Are you a Bystander or an Upstander?

Categories: Faith issues, Family, Parenting, Personal Growth, and School.

Most of us know the story of The Good Samaritan that can be found in the Christian New Testament book of Luke chapter 10.  Jesus tells a story of a Jewish man that was mugged and left for dead along the road.  A devout Jewish man, and then a Jewish priest both passed on by without helping the injured man.  A third man passed by who was a Samaritan.  Samaritans as a group did not like Jews, and Jews didn’t like Samaritans.  However, it was this Samaritan who stopped and came to the aid of the victim along the road.  Jesus told this story to teach us what is called “The Golden Rule” of treating others the way we want to be treated.  

Is this a lesson that we need to pay attention to today in America?  I would say we certainly do.  This lesson has never been more important for us in the U.S. as it is now.  We are so polarized and divided politically, racially, and ideologically that we are moving closer to the “us against them” mentality that was just as strong as it was between the Jews and Samaritans thousands of years ago.  We focus with hostility on differences rather than acknowledge a common humanity.  More and more there is a dehumanizing attitude towards people different from ourselves.  This can lead to justifying being a “bystander” when others are in need of help.  

Social psychology has studied what is termed “The Bystander Effect”, which is what was happening in The Good Samaritan story.  The Bystander Effect is the tendency to not get involved in helping strangers.  There are two factors that can increase the Bystander Effect; 1) there are others present that are not helping or responding to the person in need and 2) a perception of time constraint.  

Numerous studies of the Bystander Effect have consistently shown that when there is a large group of people in which nobody is responding to someone’s need for help, the likelihood increases that more and more people will continue to ignore the victim.  What happens, though, when just one person responds to help?  There is an increasing likelihood that even more people will stop and help!  There are several YouTube videos about The Bystander Effect that actually show this happening in real life situations.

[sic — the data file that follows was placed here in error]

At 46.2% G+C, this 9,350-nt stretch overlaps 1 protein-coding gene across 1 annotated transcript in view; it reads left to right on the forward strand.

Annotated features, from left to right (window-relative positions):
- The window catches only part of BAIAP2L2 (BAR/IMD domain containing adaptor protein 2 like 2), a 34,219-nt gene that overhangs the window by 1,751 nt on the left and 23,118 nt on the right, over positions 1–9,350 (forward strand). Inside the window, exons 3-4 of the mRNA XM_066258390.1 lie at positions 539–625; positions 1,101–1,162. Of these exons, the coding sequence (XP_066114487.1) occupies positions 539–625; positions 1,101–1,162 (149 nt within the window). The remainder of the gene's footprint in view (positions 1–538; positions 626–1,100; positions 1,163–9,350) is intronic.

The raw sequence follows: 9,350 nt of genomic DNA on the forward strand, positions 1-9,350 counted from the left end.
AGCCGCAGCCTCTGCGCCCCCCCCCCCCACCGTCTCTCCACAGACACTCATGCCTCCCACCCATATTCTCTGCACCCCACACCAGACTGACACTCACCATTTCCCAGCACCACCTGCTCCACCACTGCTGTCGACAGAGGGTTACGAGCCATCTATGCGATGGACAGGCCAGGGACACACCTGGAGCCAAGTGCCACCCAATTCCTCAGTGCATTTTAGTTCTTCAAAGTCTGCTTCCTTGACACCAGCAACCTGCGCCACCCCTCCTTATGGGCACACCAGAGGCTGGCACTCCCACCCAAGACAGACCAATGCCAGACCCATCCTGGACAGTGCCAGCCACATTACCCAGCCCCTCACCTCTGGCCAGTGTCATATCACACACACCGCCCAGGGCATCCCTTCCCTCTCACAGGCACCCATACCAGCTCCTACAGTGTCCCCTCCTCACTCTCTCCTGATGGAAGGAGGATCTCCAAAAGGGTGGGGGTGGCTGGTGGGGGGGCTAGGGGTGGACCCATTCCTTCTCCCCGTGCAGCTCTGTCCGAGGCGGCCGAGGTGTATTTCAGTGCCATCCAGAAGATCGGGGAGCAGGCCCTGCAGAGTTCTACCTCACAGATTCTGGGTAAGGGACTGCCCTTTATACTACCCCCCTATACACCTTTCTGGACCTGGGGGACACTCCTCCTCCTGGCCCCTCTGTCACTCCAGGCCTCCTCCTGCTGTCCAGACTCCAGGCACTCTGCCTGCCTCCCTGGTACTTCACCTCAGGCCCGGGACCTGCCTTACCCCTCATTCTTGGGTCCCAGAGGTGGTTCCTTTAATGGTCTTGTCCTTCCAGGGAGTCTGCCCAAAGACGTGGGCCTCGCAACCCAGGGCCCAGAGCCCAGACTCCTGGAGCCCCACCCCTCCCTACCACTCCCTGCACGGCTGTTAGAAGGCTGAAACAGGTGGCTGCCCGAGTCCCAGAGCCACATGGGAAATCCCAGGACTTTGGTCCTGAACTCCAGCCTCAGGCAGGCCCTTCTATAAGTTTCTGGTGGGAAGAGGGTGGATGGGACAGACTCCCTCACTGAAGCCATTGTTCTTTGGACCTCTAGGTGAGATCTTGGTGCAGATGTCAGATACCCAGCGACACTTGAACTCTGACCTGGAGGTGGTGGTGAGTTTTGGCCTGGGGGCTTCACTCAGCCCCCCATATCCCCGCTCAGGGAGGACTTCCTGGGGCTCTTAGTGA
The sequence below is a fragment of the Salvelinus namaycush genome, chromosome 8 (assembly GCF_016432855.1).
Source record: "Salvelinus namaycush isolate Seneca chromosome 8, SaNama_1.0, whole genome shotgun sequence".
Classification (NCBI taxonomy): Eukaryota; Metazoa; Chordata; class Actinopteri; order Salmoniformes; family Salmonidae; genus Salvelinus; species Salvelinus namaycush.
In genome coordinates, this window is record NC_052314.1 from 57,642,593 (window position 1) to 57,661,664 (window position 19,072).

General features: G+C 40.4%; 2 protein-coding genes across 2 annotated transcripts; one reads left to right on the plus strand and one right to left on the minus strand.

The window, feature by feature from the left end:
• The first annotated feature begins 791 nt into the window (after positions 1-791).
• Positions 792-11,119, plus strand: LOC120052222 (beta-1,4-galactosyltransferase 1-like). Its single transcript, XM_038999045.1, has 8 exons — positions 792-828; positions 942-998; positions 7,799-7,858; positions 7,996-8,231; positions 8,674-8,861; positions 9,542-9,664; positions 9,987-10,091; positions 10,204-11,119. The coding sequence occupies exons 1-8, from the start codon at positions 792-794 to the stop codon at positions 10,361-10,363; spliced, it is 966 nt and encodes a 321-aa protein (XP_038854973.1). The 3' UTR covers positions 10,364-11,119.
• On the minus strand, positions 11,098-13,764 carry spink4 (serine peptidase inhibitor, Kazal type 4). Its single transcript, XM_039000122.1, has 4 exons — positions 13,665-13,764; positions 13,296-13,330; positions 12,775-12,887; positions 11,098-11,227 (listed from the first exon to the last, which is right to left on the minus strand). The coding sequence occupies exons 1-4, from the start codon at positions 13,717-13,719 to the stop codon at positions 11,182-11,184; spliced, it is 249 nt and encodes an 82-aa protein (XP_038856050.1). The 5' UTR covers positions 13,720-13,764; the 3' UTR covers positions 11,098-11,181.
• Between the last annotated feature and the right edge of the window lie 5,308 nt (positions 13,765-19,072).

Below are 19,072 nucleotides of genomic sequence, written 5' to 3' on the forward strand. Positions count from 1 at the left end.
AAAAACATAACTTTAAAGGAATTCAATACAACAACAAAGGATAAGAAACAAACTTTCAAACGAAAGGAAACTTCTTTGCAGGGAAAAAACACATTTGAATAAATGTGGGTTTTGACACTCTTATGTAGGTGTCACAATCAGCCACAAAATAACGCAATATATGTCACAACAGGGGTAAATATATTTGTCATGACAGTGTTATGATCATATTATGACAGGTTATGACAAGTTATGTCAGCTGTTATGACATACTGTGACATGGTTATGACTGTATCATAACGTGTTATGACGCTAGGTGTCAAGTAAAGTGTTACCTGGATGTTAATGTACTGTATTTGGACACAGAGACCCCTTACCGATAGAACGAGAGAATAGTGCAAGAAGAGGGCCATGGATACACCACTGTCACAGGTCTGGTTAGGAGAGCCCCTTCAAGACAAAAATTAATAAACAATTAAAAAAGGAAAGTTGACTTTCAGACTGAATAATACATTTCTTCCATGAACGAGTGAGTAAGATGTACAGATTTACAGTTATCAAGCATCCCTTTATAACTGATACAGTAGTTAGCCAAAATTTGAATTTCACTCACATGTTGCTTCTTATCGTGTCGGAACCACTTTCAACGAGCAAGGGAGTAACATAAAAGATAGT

This Bystander Effect happens daily in our schools.  Bullying thrives because of the Bystander Effect.  It’s becoming more common for kids to stop and video a bullying incident than to try and stop the incident.  Stopping to watch and record it is worse than pretending to not see it.  Studies show, however, that when one person stands up rather than standing by, the bully will most often stop their bad behavior.  This is true online as well as in person.  This act of intervening is called being an “Upstander not a Bystander”. 

In the 1970s, behavioral scientists at Princeton University examined how likely seminary students were to stop and help someone in need.  Over the course of several days, seminary students were given the task of preparing a brief talk about the Good Samaritan Story (note the irony) which they were to give to a large class of students.  Before they gave their talk, they met with the researcher at a separate building to get instructions about which class they were to go and deliver their talk.  The seminary students were divided into two groups at that point.  One group was told they had plenty of time and to head to the building.  The second group was told they were running late and needed to hurry to get to the class.  

On the way to the class to deliver the Good Samaritan talk, each seminary student would encounter someone in distress.  This person was an actor who was part of the study.  The purpose of the study was to assess if there would be a difference in response rate for the two groups based on perceived time constraint.  The results of the study found that most of the seminary students in the “plenty of time” group stopped to help, and almost none of the seminary students in the “hurry up” group responded to the person in need.  The factor that leads to someone being less helpful is their perception of time constraint.  If we believe we have no time, we will not help.  We prioritize our own agenda over someone’s well-being. 

Nobody wants to believe they would succumb to the Bystander Effect.  We all want to be believe we would help those in need.  There are three justifications we use to stay in Bystander mode:  “This has nothing to do with me”, “Someone else will help” and “I don’t have time for this”.  Parents, I encourage you to talk to your kids about “The Golden Rule” in action – what does it really look like to treat others as you want to be treated?  Teach your kids to be Upstanders not Bystanders.  Instead of justifying being a Bystander, help them to be Upstanders by teaching them to ask themselves “If not me, then who?”.  

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